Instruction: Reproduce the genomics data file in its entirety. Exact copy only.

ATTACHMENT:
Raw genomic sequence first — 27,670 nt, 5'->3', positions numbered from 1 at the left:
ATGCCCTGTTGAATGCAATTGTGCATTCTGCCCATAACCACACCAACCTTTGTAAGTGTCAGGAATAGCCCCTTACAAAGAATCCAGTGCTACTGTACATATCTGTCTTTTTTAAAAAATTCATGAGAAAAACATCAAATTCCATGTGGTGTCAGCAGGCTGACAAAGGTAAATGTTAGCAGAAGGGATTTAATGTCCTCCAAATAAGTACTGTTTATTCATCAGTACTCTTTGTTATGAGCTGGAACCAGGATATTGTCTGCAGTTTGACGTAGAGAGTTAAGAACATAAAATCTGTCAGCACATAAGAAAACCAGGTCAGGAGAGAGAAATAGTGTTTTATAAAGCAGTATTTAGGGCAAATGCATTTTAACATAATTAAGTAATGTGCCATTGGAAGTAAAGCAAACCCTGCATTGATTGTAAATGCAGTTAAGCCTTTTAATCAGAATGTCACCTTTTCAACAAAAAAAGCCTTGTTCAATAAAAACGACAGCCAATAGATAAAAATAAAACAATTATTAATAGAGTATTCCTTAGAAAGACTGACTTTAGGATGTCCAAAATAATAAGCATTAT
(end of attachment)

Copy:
Raw genomic sequence first — 27,670 nt, 5'->3', positions numbered from 1 at the left:
ATGCCCTGTTGAATGCAATTGTGCATTCTGCCCATAACCACACCAACCTTTGTAAGTGTCAGGAATAGCCCCTTACAAAGAATCCAGTGCTACTGTACATATCTGTCTTTTTTAAAAAATTCATGAGAAAAACATCAAATTCCATGTGGTGTCAGCAGGCTGACAAAGGTAAATGTTAGCAGAAGGGATTTAATGTCCTCCAAATAAGTACTGTTTATTCATCAGTACTCTTTGTTATGAGCTGGAACCAGGATATTGTCTGCAGTTTGACGTAGAGAGTTAAGAACATAAAATCTGTCAGCACATAAGAAAACCAGGTCAGGAGAGAGAAATAGTGTTTTATAAAGCAGTATTTAGGGCAAATGCATTTTAACATAATTAAGTAATGTGCCATTGGAAGTAAAGCAAACCCTGCATTGATTGTAAATGCAGTTAAGCCTTTTAATCAGAATGTCACCTTTTCAACAAAAAAAGCCTTGTTCAATAAAAACGACAGCCAATAGATAAAAATAAAACAATTATTAATAGAGTATTCCTTAGAAAGACTGACTTTAGGATGTCCAAAATAATAAGCATTAT